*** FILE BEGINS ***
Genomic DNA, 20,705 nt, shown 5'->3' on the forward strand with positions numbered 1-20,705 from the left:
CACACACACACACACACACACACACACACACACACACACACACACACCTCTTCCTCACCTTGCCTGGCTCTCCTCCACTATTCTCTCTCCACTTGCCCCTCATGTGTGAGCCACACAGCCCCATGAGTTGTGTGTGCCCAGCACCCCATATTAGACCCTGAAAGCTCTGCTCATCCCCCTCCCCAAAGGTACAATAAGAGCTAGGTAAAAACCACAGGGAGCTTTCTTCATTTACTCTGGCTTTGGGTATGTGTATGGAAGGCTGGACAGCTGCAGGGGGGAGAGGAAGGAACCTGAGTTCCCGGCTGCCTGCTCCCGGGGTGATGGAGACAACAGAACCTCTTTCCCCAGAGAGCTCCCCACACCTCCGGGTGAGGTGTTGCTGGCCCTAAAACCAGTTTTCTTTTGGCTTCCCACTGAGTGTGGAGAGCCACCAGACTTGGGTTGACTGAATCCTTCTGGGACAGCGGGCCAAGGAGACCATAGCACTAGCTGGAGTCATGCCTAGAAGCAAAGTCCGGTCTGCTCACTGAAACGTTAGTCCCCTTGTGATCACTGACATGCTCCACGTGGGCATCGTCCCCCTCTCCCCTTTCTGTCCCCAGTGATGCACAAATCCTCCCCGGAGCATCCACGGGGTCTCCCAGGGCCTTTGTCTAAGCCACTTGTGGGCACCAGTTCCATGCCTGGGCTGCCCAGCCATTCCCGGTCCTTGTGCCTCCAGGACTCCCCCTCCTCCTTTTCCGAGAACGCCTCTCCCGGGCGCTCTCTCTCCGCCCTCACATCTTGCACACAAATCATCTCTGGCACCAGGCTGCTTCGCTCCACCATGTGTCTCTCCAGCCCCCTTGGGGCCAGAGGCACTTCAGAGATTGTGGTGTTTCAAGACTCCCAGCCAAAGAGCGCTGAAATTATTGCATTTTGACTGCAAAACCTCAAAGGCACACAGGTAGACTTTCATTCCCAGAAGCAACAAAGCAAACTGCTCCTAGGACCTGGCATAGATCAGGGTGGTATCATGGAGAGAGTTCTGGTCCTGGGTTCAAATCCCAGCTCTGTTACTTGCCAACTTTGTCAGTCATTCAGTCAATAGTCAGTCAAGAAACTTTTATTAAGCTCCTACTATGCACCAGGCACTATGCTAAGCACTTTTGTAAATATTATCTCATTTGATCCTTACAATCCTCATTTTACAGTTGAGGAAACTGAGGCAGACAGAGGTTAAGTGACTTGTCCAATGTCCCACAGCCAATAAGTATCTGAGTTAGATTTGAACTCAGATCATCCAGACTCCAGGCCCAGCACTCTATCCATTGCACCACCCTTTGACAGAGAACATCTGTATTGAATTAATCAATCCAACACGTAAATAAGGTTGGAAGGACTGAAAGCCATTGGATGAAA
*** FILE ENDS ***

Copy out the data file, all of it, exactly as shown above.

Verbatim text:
Genomic DNA, 20,705 nt, shown 5'->3' on the forward strand with positions numbered 1-20,705 from the left:
CACACACACACACACACACACACACACACACACACACACACACACACCTCTTCCTCACCTTGCCTGGCTCTCCTCCACTATTCTCTCTCCACTTGCCCCTCATGTGTGAGCCACACAGCCCCATGAGTTGTGTGTGCCCAGCACCCCATATTAGACCCTGAAAGCTCTGCTCATCCCCCTCCCCAAAGGTACAATAAGAGCTAGGTAAAAACCACAGGGAGCTTTCTTCATTTACTCTGGCTTTGGGTATGTGTATGGAAGGCTGGACAGCTGCAGGGGGGAGAGGAAGGAACCTGAGTTCCCGGCTGCCTGCTCCCGGGGTGATGGAGACAACAGAACCTCTTTCCCCAGAGAGCTCCCCACACCTCCGGGTGAGGTGTTGCTGGCCCTAAAACCAGTTTTCTTTTGGCTTCCCACTGAGTGTGGAGAGCCACCAGACTTGGGTTGACTGAATCCTTCTGGGACAGCGGGCCAAGGAGACCATAGCACTAGCTGGAGTCATGCCTAGAAGCAAAGTCCGGTCTGCTCACTGAAACGTTAGTCCCCTTGTGATCACTGACATGCTCCACGTGGGCATCGTCCCCCTCTCCCCTTTCTGTCCCCAGTGATGCACAAATCCTCCCCGGAGCATCCACGGGGTCTCCCAGGGCCTTTGTCTAAGCCACTTGTGGGCACCAGTTCCATGCCTGGGCTGCCCAGCCATTCCCGGTCCTTGTGCCTCCAGGACTCCCCCTCCTCCTTTTCCGAGAACGCCTCTCCCGGGCGCTCTCTCTCCGCCCTCACATCTTGCACACAAATCATCTCTGGCACCAGGCTGCTTCGCTCCACCATGTGTCTCTCCAGCCCCCTTGGGGCCAGAGGCACTTCAGAGATTGTGGTGTTTCAAGACTCCCAGCCAAAGAGCGCTGAAATTATTGCATTTTGACTGCAAAACCTCAAAGGCACACAGGTAGACTTTCATTCCCAGAAGCAACAAAGCAAACTGCTCCTAGGACCTGGCATAGATCAGGGTGGTATCATGGAGAGAGTTCTGGTCCTGGGTTCAAATCCCAGCTCTGTTACTTGCCAACTTTGTCAGTCATTCAGTCAATAGTCAGTCAAGAAACTTTTATTAAGCTCCTACTATGCACCAGGCACTATGCTAAGCACTTTTGTAAATATTATCTCATTTGATCCTTACAATCCTCATTTTACAGTTGAGGAAACTGAGGCAGACAGAGGTTAAGTGACTTGTCCAATGTCCCACAGCCAATAAGTATCTGAGTTAGATTTGAACTCAGATCATCCAGACTCCAGGCCCAGCACTCTATCCATTGCACCACCCTTTGACAGAGAACATCTGTATTGAATTAATCAATCCAACACGTAAATAAGGTTGGAAGGACTGAAAGCCATTGGATGAAA